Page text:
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X-ray crystallography helps us understand chemistry and biology
Life takes place in 3D. That is true both in our every-day life and at the molecular level. To understand how a machine or device is working, like a clock or an engine, we can look at how its different parts are put together. The same goes for molecules – if we know their 3D-shape, we can understand why they work as they do. For example – how does the protein that detects light in our eyes work, or why does a drug have a certain effect?
Unfortunately, molecules are much too small to be observed even in the most powerful of microscopes. Therefore, we have to use other methods to find out what they look like. One very good method is X-ray crystallography. For this, you need a crystal of the molecule you are interested in and X-rays. When you shoot at a crystal with X-rays, the rays will be spread in a regular pattern, creating spots on the detector that is placed behind the crystal. If you analyze this pattern, where the dots are and their intensity, it is possible to create a model of how the molecules that create this pattern must look like.
What is a crystal?
A crystal is something extremely ordered. One example is ordinary table salt, sodium chloride. If you look closely at the table salt at home, you will see that it actually consists of small cube shaped crystals. In a sodium chloride crystal, the sodium and chloride atoms are sitting next to each other in a very defined, repeating pattern. The 3D shape, or structure, of sodium chloride was the first one to be determined in 1912. Since then, scientists have developed the technique to study crystals of larger and more complex molecules, like the molecules that build up our bodies and perform the many tasks that we take for granted – like seeing, digesting food, or transport oxygen to all our cells. How do they perform their tasks, and when they fail and someone get a disease, how can this be explained? X-ray crystallographers have played a huge role in shedding light on questions like these. Several of them have received the Noble Prize for their discoveries. Nevertheless, many riddles remain to be solved!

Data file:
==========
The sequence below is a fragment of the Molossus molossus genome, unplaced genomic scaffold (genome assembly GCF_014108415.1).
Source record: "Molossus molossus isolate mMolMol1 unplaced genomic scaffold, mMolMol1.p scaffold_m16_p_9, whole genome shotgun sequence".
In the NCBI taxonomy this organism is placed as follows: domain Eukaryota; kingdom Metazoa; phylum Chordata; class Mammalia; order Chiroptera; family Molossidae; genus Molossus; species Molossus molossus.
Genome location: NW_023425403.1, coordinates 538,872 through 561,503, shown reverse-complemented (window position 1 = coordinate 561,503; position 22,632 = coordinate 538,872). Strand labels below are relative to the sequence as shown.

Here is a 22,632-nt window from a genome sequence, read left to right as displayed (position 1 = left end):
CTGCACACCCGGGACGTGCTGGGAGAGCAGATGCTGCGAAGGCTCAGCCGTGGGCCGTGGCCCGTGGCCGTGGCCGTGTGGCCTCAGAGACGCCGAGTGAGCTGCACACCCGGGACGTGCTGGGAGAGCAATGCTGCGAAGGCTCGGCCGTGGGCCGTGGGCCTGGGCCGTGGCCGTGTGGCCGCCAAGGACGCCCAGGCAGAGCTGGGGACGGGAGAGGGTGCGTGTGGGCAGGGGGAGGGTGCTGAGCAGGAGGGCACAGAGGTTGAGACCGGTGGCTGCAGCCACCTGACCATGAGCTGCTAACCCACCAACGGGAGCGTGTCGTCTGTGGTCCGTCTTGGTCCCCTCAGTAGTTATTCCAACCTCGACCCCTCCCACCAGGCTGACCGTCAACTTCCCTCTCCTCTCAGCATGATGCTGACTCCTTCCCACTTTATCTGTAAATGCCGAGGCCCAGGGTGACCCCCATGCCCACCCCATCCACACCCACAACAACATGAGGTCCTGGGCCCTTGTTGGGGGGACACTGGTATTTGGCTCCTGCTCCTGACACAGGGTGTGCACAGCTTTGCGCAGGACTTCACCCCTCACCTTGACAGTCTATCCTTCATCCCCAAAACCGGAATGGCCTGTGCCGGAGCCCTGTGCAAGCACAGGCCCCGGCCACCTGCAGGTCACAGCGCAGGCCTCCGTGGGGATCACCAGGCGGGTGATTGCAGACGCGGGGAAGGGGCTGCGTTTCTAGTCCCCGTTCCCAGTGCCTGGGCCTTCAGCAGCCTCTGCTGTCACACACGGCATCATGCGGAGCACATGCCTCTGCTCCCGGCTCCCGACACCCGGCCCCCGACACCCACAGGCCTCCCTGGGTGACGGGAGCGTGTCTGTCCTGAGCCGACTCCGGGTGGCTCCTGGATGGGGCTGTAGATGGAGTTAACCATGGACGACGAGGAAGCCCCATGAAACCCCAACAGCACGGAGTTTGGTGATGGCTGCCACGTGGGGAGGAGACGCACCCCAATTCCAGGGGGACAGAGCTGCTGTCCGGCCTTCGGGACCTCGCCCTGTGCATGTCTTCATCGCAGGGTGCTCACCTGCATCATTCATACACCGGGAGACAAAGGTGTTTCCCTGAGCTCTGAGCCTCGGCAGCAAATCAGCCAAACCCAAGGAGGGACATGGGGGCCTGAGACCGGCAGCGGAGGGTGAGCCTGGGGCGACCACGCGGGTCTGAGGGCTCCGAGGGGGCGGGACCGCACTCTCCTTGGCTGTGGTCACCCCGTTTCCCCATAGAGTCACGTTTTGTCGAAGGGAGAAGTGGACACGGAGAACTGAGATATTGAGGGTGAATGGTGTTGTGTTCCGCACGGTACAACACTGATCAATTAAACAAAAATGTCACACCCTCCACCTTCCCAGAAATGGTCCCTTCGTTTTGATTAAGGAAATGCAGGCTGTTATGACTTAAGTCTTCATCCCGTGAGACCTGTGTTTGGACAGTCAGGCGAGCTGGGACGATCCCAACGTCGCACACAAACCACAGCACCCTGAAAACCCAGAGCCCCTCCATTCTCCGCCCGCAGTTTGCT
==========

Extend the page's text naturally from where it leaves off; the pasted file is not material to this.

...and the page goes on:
Ok. What do you need to perform an X-ray diffraction experiment and determine the structure of a molecule? Well, a machine that creates X-rays, a high quality crystal, and a detector that records the diffraction.
How are the X-rays created?
X-rays are electromagnetic radiation – just like visible light, but with much shorter wavelength. It is important that the wavelength of the rays is of similar magnitude as the details you want to study in your molecule. This usually means around 1 Ångström; a tenth of a billionth of a meter. Molecules certainly are tiny!
The X-rays that are used for an experiment need to be of very high quality. You can often use a smaller machine that you can have at home in your laboratory, but if you work with more sensitive material like many biological molecules, you need to use X-ray radiation from a synchrotron. A synchrotron is a type of particle accelerator where electrons emit X-rays when they are circling near the speed of light in a large orbit, several hundred meters in diameter. These huge research facilities exist at a few places around the world, and scientists travel to them to test their precious samples.
What happens when the X-rays hit the crystal?
The spreading of X-rays by crystals is called diffraction. The X-rays are electromagnetic radiation, just like ordinary light, but with much shorter wavelength. When the X-rays hit the electrons in the molecules in the crystal they bounce off in various directions. At certain angles, they reinforce each other. At these positions, a spot is created on the detector. The crystal is rotated so that every angle of it is illuminated and diffraction is recorded.
Creating the picture of the molecule
Once all the data is collected, the position and intensity of the spots are analyzed. Several other parameters also need to be determined. The most important and difficult of these is the phase of the X-ray that created the spot. Once all of this is established, the data extracted from the spots can be transformed into electron density. The electron density shows where there are a lot of electrons in the molecule – that is, where there are atoms. Then you can build a model of the molecule you are investigating into the electron density, and begin to evaluate on how it works! The resolution determines the amount of details you can see. That is: how close can two spots be and still be separated. In the case of X-ray diffraction, the resolution depends both on the quality of the crystal and the quality of the X-rays. It is comparable to a photo – the better the resolution of the camera, and the more still the motive is, the more detail you can see. In X-ray crystallography, this means understanding more chemistry and biology.
Most popular video
A (not so serious) introduction to an X-ray diffractometer
How can we determine the structure of large molecules? Some young scientists show the instrument they use to do X-ray crystallography, in a very relaxed way...
Article by Anna Frick, University of Gothenburg, Sweden